In yogic philosophy, there’s a notion of certain practices and avoidances that will help purify your soul and make you a better individual, make you feel better. These are called the yamas and niyamas. One of those is this concept of “AHIMSA.” Ahimsa is a sanskrit word meaning non-violence. You could read entire books on the subject, but what most intrigues me is the idea that we are most violent towards ourselves. We berate our reflection in the mirror, being violent to our emotional bodies. We live with regrets or feelings of inadequacy. We compare ourselves to others. We ignore the good about ourselves and focus on the perceived bad about ourselves. We put junk food into our bodies or consume destructive materials or avoid working out, being violent to our physical bodies. Here’s more reading on Ahimsa if you’re interested: http://www.dlshq.org/teachings/ahimsa.htm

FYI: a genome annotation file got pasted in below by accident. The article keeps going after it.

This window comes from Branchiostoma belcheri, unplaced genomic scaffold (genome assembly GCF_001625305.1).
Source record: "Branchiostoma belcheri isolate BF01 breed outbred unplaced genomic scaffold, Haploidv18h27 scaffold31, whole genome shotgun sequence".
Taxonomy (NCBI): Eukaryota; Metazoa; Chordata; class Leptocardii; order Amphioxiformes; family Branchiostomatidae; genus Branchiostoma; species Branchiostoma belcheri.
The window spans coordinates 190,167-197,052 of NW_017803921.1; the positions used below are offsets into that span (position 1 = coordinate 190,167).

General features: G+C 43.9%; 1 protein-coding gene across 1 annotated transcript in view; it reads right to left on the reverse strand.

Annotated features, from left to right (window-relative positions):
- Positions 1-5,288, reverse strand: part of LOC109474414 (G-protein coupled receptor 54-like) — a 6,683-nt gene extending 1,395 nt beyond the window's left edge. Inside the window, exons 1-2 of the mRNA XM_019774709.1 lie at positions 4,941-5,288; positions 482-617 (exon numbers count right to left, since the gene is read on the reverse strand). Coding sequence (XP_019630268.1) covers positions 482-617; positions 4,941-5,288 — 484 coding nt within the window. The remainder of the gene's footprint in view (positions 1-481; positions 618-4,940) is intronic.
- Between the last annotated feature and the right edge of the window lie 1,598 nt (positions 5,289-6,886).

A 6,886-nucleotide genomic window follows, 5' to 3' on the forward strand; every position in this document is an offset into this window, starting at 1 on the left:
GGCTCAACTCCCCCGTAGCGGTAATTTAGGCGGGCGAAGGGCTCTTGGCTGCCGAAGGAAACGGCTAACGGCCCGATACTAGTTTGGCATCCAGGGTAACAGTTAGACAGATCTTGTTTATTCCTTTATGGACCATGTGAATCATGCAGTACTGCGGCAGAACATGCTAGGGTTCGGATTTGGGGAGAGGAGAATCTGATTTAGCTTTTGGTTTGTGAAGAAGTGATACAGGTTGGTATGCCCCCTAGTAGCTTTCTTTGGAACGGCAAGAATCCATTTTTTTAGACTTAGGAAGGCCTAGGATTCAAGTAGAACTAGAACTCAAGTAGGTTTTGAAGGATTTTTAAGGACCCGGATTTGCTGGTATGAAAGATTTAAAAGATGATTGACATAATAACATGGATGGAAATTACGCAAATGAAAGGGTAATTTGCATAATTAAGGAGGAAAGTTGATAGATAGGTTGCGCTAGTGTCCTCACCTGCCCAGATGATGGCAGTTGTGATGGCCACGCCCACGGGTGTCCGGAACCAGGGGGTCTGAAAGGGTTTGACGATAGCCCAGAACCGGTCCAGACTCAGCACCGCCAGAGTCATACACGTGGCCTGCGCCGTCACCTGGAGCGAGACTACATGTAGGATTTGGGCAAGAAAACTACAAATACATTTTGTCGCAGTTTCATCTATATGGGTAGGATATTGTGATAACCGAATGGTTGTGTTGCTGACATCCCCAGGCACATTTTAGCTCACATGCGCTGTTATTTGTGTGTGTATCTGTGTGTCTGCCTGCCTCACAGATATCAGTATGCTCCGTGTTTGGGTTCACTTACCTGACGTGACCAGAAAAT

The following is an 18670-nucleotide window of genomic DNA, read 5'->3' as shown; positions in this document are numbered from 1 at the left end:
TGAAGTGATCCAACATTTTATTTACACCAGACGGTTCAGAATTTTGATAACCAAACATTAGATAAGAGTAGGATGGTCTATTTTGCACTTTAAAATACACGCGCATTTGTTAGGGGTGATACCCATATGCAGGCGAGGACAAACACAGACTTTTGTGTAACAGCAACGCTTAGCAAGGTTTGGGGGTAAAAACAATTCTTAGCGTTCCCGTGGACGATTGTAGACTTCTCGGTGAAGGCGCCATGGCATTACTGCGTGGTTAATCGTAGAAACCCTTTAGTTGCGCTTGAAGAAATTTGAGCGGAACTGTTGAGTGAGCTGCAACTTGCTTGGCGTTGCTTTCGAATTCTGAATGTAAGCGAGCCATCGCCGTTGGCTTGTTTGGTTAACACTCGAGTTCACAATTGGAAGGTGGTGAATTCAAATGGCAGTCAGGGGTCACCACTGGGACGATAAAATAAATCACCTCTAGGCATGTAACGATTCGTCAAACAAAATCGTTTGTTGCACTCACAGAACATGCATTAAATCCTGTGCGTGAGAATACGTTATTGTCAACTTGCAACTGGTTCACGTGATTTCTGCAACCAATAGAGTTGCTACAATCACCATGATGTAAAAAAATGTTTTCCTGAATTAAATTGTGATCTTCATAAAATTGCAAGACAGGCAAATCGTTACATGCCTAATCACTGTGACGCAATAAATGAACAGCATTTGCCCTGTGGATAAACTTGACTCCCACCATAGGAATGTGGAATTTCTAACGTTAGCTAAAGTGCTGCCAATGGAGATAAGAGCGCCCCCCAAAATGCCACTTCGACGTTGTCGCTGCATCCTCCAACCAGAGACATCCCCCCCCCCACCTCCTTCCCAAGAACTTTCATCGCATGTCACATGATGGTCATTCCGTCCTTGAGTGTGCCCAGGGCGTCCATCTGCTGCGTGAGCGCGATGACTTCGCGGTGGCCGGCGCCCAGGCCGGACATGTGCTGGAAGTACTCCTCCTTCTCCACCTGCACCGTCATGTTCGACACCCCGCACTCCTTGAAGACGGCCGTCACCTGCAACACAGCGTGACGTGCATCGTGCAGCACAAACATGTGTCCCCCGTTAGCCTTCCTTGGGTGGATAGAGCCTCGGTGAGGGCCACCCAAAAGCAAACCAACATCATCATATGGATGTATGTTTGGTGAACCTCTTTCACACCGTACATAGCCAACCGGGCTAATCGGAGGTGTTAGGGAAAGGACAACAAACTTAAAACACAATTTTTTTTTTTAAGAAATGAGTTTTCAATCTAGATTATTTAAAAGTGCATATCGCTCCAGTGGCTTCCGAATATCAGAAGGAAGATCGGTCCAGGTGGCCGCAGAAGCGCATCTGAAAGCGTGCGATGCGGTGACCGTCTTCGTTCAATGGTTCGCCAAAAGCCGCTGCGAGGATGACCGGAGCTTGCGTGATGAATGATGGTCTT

Today and always, keep the thought of ahimsa near your heart. Exercise self-compassion. It’s a journey to overcome years of self-violence, but it’s a conscious decision now, and someday it won’t be, it will come to you naturally. Treat your body well. Give it the exercise, the quiet moments, the healthy foods, the sleep, and the water that it deserves and craves, what it was designed to run on. Be gentle towards yourself. You are freakin’ amazing and deserve to be reminded of it once in a while….
How do you feel about this? Despite your philosophical or religious beliefs, there’s something to it. There’s some little nugget you can pull from it and make your day beautiful. What nugget speaks to you? How do you remember to exercise self-compassion?
This was from our old blog. Had to share it. You know who you are! And you ARE beautiful!